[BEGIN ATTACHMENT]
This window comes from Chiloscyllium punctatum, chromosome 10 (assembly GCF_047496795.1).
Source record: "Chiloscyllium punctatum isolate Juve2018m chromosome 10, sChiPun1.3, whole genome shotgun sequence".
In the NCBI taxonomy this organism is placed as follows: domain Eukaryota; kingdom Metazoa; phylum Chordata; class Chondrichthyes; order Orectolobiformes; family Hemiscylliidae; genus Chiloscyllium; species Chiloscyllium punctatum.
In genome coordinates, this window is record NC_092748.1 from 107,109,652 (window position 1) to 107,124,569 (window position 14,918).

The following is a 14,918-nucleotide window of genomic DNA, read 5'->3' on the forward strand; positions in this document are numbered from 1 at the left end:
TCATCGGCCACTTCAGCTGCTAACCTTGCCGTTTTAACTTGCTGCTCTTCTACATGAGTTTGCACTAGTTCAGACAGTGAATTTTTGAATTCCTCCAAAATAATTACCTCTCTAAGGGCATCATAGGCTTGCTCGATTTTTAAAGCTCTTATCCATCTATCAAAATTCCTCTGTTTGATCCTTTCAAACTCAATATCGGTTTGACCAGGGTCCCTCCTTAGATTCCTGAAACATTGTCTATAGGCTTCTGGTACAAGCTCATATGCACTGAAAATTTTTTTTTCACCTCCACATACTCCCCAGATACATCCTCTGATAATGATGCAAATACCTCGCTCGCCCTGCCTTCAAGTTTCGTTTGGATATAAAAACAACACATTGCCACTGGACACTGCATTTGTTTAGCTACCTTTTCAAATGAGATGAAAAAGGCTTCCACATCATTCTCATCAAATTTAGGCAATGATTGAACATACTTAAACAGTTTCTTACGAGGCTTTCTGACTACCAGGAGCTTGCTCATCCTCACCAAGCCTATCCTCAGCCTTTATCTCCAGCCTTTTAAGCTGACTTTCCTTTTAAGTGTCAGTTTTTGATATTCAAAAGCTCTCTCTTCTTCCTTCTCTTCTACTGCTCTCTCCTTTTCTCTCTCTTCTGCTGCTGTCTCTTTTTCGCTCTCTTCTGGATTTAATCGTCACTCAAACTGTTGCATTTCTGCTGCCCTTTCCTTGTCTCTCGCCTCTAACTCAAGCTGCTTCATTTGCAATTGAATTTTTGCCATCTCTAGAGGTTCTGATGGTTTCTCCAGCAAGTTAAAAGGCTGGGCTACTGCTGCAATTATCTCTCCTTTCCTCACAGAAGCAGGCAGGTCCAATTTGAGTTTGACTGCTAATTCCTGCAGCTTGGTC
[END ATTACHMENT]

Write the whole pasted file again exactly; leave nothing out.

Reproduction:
This window comes from Chiloscyllium punctatum, chromosome 10 (assembly GCF_047496795.1).
Source record: "Chiloscyllium punctatum isolate Juve2018m chromosome 10, sChiPun1.3, whole genome shotgun sequence".
In the NCBI taxonomy this organism is placed as follows: domain Eukaryota; kingdom Metazoa; phylum Chordata; class Chondrichthyes; order Orectolobiformes; family Hemiscylliidae; genus Chiloscyllium; species Chiloscyllium punctatum.
In genome coordinates, this window is record NC_092748.1 from 107,109,652 (window position 1) to 107,124,569 (window position 14,918).

The following is a 14,918-nucleotide window of genomic DNA, read 5'->3' on the forward strand; positions in this document are numbered from 1 at the left end:
TCATCGGCCACTTCAGCTGCTAACCTTGCCGTTTTAACTTGCTGCTCTTCTACATGAGTTTGCACTAGTTCAGACAGTGAATTTTTGAATTCCTCCAAAATAATTACCTCTCTAAGGGCATCATAGGCTTGCTCGATTTTTAAAGCTCTTATCCATCTATCAAAATTCCTCTGTTTGATCCTTTCAAACTCAATATCGGTTTGACCAGGGTCCCTCCTTAGATTCCTGAAACATTGTCTATAGGCTTCTGGTACAAGCTCATATGCACTGAAAATTTTTTTTTCACCTCCACATACTCCCCAGATACATCCTCTGATAATGATGCAAATACCTCGCTCGCCCTGCCTTCAAGTTTCGTTTGGATATAAAAACAACACATTGCCACTGGACACTGCATTTGTTTAGCTACCTTTTCAAATGAGATGAAAAAGGCTTCCACATCATTCTCATCAAATTTAGGCAATGATTGAACATACTTAAACAGTTTCTTACGAGGCTTTCTGACTACCAGGAGCTTGCTCATCCTCACCAAGCCTATCCTCAGCCTTTATCTCCAGCCTTTTAAGCTGACTTTCCTTTTAAGTGTCAGTTTTTGATATTCAAAAGCTCTCTCTTCTTCCTTCTCTTCTACTGCTCTCTCCTTTTCTCTCTCTTCTGCTGCTGTCTCTTTTTCGCTCTCTTCTGGATTTAATCGTCACTCAAACTGTTGCATTTCTGCTGCCCTTTCCTTGTCTCTCGCCTCTAACTCAAGCTGCTTCATTTGCAATTGAATTTTTGCCATCTCTAGAGGTTCTGATGGTTTCTCCAGCAAGTTAAAAGGCTGGGCTACTGCTGCAATTATCTCTCCTTTCCTCACAGAAGCAGGCAGGTCCAATTTGAGTTTGACTGCTAATTCCTGCAGCTTGGTC